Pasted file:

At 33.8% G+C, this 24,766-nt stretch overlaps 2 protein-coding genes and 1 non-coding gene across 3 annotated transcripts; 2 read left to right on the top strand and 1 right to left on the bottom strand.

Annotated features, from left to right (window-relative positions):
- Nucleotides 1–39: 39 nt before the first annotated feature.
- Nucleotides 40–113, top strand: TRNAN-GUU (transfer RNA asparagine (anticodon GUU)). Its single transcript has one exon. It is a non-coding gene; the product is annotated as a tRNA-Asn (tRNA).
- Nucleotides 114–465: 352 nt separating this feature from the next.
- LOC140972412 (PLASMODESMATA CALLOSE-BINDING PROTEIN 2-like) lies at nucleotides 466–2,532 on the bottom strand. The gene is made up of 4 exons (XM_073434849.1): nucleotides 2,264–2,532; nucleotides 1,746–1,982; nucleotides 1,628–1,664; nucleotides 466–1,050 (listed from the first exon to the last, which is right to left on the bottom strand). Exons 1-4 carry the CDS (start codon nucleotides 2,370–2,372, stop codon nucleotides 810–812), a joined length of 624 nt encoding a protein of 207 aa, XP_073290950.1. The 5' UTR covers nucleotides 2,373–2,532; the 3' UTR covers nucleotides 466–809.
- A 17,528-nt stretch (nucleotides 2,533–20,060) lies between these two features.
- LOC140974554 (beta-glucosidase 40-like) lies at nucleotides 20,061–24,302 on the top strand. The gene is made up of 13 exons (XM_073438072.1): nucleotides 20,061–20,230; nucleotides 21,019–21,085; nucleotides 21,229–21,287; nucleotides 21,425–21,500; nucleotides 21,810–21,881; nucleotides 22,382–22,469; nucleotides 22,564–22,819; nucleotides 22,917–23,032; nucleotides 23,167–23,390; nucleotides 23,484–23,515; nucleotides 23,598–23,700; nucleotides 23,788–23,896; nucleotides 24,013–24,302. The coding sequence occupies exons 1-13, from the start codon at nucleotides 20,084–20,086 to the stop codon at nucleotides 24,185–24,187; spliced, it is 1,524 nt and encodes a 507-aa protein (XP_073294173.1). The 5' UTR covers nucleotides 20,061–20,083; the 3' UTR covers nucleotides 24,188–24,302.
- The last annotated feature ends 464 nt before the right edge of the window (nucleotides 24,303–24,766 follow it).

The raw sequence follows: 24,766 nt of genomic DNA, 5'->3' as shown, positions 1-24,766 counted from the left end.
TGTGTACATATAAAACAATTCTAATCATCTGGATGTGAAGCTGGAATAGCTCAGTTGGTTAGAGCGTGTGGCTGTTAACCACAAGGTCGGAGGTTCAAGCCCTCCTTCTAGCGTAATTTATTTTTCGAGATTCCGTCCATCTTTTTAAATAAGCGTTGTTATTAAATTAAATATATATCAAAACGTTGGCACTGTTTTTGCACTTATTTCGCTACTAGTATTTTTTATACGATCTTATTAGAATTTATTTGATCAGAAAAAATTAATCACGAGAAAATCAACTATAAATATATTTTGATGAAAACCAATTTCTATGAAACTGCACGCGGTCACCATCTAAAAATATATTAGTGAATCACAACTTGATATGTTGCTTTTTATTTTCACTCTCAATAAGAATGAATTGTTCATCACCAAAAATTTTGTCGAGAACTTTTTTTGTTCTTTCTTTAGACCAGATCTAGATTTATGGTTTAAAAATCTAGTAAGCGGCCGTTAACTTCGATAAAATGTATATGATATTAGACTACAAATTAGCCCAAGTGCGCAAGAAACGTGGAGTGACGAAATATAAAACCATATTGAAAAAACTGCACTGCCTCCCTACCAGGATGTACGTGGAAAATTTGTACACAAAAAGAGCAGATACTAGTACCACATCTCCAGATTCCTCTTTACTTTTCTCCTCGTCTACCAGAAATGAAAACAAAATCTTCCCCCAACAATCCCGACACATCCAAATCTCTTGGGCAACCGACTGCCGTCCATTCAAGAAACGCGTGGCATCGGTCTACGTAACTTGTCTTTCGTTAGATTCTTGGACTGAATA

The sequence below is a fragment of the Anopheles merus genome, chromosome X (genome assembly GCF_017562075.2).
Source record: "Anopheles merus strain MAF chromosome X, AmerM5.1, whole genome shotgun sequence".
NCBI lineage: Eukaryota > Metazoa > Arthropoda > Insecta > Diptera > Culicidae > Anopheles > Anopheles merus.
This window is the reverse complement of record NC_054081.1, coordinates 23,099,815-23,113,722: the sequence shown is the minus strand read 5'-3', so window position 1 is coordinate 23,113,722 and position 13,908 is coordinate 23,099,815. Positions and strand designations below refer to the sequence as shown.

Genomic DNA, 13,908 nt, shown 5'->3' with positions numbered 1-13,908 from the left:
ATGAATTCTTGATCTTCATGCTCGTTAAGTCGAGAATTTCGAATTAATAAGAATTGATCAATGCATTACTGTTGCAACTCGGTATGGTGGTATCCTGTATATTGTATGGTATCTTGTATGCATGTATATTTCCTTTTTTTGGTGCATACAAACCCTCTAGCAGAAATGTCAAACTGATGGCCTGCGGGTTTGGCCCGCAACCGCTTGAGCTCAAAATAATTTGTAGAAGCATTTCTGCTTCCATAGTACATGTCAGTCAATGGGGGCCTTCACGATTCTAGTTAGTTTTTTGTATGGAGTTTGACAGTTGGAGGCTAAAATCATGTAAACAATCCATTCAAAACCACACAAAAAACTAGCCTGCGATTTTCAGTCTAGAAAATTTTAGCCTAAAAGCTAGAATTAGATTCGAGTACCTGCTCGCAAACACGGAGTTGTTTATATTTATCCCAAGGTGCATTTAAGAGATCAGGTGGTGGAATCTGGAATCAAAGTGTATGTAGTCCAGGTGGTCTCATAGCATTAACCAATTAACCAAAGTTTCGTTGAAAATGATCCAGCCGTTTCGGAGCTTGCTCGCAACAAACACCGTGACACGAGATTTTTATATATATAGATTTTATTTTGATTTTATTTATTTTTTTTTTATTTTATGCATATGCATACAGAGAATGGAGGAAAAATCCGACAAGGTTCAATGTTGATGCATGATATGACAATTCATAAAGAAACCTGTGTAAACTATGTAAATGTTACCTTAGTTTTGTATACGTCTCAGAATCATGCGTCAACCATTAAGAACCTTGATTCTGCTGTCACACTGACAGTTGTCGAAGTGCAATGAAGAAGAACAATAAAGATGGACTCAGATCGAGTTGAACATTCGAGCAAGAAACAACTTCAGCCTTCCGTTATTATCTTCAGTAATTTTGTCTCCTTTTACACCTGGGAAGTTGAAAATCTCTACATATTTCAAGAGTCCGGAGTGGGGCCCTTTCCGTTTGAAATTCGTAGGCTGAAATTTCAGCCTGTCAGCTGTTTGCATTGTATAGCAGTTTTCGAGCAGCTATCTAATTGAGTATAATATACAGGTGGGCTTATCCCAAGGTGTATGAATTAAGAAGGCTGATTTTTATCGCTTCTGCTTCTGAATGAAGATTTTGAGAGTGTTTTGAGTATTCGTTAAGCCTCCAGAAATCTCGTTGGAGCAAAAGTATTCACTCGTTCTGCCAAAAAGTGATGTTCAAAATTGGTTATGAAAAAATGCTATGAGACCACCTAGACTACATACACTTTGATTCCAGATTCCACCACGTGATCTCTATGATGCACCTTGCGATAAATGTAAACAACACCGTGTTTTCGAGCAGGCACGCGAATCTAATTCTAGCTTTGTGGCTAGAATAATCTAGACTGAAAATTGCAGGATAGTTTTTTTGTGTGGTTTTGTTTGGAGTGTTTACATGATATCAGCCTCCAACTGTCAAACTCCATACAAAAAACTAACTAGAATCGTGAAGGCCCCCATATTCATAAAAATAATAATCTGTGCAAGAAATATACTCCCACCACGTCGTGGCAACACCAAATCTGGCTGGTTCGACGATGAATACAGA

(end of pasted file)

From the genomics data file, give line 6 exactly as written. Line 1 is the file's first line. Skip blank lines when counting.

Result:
- LOC140972412 (PLASMODESMATA CALLOSE-BINDING PROTEIN 2-like) lies at nucleotides 466–2,532 on the bottom strand. The gene is made up of 4 exons (XM_073434849.1): nucleotides 2,264–2,532; nucleotides 1,746–1,982; nucleotides 1,628–1,664; nucleotides 466–1,050 (listed from the first exon to the last, which is right to left on the bottom strand). Exons 1-4 carry the CDS (start codon nucleotides 2,370–2,372, stop codon nucleotides 810–812), a joined length of 624 nt encoding a protein of 207 aa, XP_073290950.1. The 5' UTR covers nucleotides 2,373–2,532; the 3' UTR covers nucleotides 466–809.